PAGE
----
A friend recently asked me some pretty basic banking questions. Part of me was surprised, but I realized that a lot of people don’t know much about banks. Mostly she wanted to know what to do with some money she saved. But she also worried about not losing any money in the process.
Most people worry about that. You want your money to grow safely (more on FDIC insurance below), and yet many banks pay almost nothing to hold on to your funds. Meanwhile, they get to make lots of money for themselves on your money. So how can you make better-informed decisions?
Banking questions & answers
As I see it, the best thing you can do is be informed. So here are some answers to basic banking questions I’ve been asked over the years to help you research and find your best options. Hope the answers help!
What is a bank CD?
A bank CD is a type of investment that allows you to earn a set amount of interest for a specific amount of time. For instance, you may decide to invest $1,000 for 3 years at 2.5%. Not only would you be earning interest on the original amount, but you would be “compounding” the interest.
In effect, that means you earn interest on the interest as well as on the original amount over time. And for the example above, you’d wind up with $1,076.89 at the end of the three years.
Just make sure you pay attention to the annual percentage yield (APY), which is not always the same as the stated interest rate. APY tells the real story, including compounding.
For more of those banking questions:
Why do banks pay so little for savings?
This is one of the most frequently-asked banking questions. The simplest answer is because they can get away with it. They’re looking to create the biggest “spread” between what they pay for money and how much they earn from that same money.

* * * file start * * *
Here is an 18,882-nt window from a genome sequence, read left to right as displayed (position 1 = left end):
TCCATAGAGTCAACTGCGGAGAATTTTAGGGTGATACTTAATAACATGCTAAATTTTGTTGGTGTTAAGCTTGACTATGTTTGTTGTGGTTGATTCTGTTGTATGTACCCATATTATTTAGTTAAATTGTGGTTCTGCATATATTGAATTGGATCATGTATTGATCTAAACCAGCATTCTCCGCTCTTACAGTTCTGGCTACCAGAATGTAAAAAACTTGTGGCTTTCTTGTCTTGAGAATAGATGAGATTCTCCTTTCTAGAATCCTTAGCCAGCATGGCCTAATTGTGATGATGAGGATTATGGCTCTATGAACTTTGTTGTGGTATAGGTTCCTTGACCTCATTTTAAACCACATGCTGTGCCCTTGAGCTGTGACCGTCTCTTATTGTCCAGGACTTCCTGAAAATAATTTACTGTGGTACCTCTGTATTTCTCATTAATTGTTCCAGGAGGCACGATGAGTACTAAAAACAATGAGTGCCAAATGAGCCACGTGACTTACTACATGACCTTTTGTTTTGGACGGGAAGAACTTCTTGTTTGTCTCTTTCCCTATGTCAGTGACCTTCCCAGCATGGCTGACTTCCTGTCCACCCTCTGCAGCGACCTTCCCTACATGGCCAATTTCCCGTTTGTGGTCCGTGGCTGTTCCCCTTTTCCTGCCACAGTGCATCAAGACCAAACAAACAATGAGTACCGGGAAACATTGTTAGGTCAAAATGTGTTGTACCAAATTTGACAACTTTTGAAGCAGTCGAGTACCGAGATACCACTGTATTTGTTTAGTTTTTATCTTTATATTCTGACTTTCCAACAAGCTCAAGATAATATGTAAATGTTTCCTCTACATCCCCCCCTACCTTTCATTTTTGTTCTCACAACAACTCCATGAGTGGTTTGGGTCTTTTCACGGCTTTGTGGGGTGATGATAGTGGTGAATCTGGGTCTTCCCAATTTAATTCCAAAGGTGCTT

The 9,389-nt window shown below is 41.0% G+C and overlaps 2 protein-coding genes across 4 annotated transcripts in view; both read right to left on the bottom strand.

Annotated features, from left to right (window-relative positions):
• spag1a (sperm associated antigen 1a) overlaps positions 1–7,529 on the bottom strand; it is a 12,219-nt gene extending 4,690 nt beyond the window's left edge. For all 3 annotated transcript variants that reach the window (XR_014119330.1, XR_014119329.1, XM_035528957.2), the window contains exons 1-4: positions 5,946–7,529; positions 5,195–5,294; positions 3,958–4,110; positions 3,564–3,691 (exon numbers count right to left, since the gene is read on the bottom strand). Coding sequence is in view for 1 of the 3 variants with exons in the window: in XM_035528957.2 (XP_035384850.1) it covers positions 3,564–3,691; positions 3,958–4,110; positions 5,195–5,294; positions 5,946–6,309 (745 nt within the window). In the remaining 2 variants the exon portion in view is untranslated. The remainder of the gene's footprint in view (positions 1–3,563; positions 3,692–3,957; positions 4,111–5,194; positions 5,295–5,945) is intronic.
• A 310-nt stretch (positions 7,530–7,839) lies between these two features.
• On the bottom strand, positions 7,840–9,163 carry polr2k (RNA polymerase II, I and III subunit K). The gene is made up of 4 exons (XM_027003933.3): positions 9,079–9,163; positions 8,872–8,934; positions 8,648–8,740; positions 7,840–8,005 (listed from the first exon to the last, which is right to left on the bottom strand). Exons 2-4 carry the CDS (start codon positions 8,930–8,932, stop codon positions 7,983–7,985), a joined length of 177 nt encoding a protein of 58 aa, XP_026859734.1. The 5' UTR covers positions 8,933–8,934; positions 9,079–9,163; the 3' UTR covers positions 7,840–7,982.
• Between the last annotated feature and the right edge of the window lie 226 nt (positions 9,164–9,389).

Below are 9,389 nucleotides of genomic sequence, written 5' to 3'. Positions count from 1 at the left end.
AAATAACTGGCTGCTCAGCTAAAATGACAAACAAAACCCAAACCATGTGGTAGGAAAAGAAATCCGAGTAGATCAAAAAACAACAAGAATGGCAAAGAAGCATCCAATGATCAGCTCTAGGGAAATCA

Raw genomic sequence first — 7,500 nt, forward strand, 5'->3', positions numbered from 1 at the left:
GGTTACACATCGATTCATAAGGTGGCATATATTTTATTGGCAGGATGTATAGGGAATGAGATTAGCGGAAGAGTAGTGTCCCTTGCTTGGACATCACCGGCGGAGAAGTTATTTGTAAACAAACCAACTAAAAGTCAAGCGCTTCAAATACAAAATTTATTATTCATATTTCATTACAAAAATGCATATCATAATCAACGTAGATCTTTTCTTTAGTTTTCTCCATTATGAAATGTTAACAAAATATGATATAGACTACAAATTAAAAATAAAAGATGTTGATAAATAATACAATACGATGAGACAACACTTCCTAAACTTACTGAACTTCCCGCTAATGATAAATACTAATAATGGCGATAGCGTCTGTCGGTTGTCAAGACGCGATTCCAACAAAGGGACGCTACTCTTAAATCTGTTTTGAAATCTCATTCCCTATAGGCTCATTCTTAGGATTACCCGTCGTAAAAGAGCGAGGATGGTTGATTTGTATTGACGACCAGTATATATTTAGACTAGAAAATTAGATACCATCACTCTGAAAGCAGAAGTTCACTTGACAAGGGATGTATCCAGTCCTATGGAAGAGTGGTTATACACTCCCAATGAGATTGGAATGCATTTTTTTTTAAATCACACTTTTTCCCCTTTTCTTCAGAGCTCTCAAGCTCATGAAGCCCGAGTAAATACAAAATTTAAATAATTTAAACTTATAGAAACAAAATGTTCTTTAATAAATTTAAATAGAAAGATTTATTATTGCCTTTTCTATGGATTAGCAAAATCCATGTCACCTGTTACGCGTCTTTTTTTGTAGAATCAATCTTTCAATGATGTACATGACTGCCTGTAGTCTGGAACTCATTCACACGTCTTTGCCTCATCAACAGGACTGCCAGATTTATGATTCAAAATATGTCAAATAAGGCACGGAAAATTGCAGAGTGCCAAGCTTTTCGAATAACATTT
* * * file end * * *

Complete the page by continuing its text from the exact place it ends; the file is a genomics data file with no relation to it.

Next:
And because bank savings accounts are considered safe, people figure better safe than sorry. Even if investors can earn more somewhere else, they could also lose money — as with stocks, bonds, and funds.
How do banks make money?
As I mentioned above, banks look to pay as little as possible for a (hopefully endless) supply of new money so that they can use those dollars (or euros or yen) to make more money.
Let’s say you give them $1,000 and they only pay you .01% per year. (Some banks pay that or less.) Over the course of a year, you will have made 10 cents. That’s right … 10 CENTS. And let’s also say they loaned that same money to someone for 5% — or $50 over a year.
So their profit is $49.90. Imagine doing that with billions of dollars. The less they pay you, the more they make. And, lucky for them, many of us keep money in accounts that pay close to zero. Not a bad business, huh?
Are my bank account savings safe?
First, you want to make sure you are dealing with a legitimate bank. The FDIC (Federal Depoisit Insurance Corporation) has a site that explains how to check this.
As for the safety of your money, in the event of a bank failure of some kind, you’re covered by the FDIC up to $250,000 for EACH bank account. I’d use FDIC Bankfind to check on this, just in case.
If you are lucky enough to have more than $250,000, make sure you don’t put all of it in one account. Still, to confirm you’re doing it right, this is one of those banking questions you need to ask your bank!
Why keep money in a bank if stocks can make more?
The complete answer to that is not so simple. But the quick answer is it’s safer. Over many years, stocks have historically done better than a bank account. But at any given time, in a bank account you’ll know exactly how much your money is worth.
NOTE: We are talking mainly about things like checking, savings, or CDs — also known as “deposit accounts.” But banks now also offer bank Money Market Accounts. For more on that, see below.
What is a bank?
In simplest terms, banks are financial institutions that take investor deposits and make money. They are legally created to accept and safeguard deposits and to make loans. Or in other ways invest their money to the benefit of customers as well as shareholders / governing agencies.
As an essential part of the economy, they are part of the ripple effect of money, such as when your deposited money lets a business borrow to help make more money and create jobs. And, hopefully, your deposited money also makes you some money — in the form of interest.
Difference between a bank and a brokerage firm?